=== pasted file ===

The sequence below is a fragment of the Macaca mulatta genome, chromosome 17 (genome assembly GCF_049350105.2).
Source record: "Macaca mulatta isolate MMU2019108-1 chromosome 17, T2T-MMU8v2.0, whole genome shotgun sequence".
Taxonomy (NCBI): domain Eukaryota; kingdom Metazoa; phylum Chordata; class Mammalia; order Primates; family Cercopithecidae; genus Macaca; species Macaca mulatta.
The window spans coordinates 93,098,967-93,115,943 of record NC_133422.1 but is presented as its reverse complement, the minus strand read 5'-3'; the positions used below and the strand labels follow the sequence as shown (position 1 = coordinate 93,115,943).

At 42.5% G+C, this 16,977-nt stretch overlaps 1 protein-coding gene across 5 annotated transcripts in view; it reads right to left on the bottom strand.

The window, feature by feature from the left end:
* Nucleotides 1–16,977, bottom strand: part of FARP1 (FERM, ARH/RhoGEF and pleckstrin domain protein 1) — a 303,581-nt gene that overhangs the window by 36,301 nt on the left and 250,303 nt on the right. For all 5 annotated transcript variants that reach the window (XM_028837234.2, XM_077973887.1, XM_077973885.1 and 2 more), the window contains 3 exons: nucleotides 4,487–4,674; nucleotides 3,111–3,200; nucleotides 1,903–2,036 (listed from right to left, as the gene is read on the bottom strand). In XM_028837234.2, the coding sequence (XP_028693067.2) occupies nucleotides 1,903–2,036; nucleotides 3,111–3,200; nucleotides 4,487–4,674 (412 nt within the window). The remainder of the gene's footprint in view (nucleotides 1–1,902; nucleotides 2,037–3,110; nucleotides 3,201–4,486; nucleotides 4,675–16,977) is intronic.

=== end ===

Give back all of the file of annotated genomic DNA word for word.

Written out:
The sequence below is a fragment of the Macaca mulatta genome, chromosome 17 (genome assembly GCF_049350105.2).
Source record: "Macaca mulatta isolate MMU2019108-1 chromosome 17, T2T-MMU8v2.0, whole genome shotgun sequence".
Taxonomy (NCBI): domain Eukaryota; kingdom Metazoa; phylum Chordata; class Mammalia; order Primates; family Cercopithecidae; genus Macaca; species Macaca mulatta.
The window spans coordinates 93,098,967-93,115,943 of record NC_133422.1 but is presented as its reverse complement, the minus strand read 5'-3'; the positions used below and the strand labels follow the sequence as shown (position 1 = coordinate 93,115,943).

At 42.5% G+C, this 16,977-nt stretch overlaps 1 protein-coding gene across 5 annotated transcripts in view; it reads right to left on the bottom strand.

The window, feature by feature from the left end:
* Nucleotides 1–16,977, bottom strand: part of FARP1 (FERM, ARH/RhoGEF and pleckstrin domain protein 1) — a 303,581-nt gene that overhangs the window by 36,301 nt on the left and 250,303 nt on the right. For all 5 annotated transcript variants that reach the window (XM_028837234.2, XM_077973887.1, XM_077973885.1 and 2 more), the window contains 3 exons: nucleotides 4,487–4,674; nucleotides 3,111–3,200; nucleotides 1,903–2,036 (listed from right to left, as the gene is read on the bottom strand). In XM_028837234.2, the coding sequence (XP_028693067.2) occupies nucleotides 1,903–2,036; nucleotides 3,111–3,200; nucleotides 4,487–4,674 (412 nt within the window). The remainder of the gene's footprint in view (nucleotides 1–1,902; nucleotides 2,037–3,110; nucleotides 3,201–4,486; nucleotides 4,675–16,977) is intronic.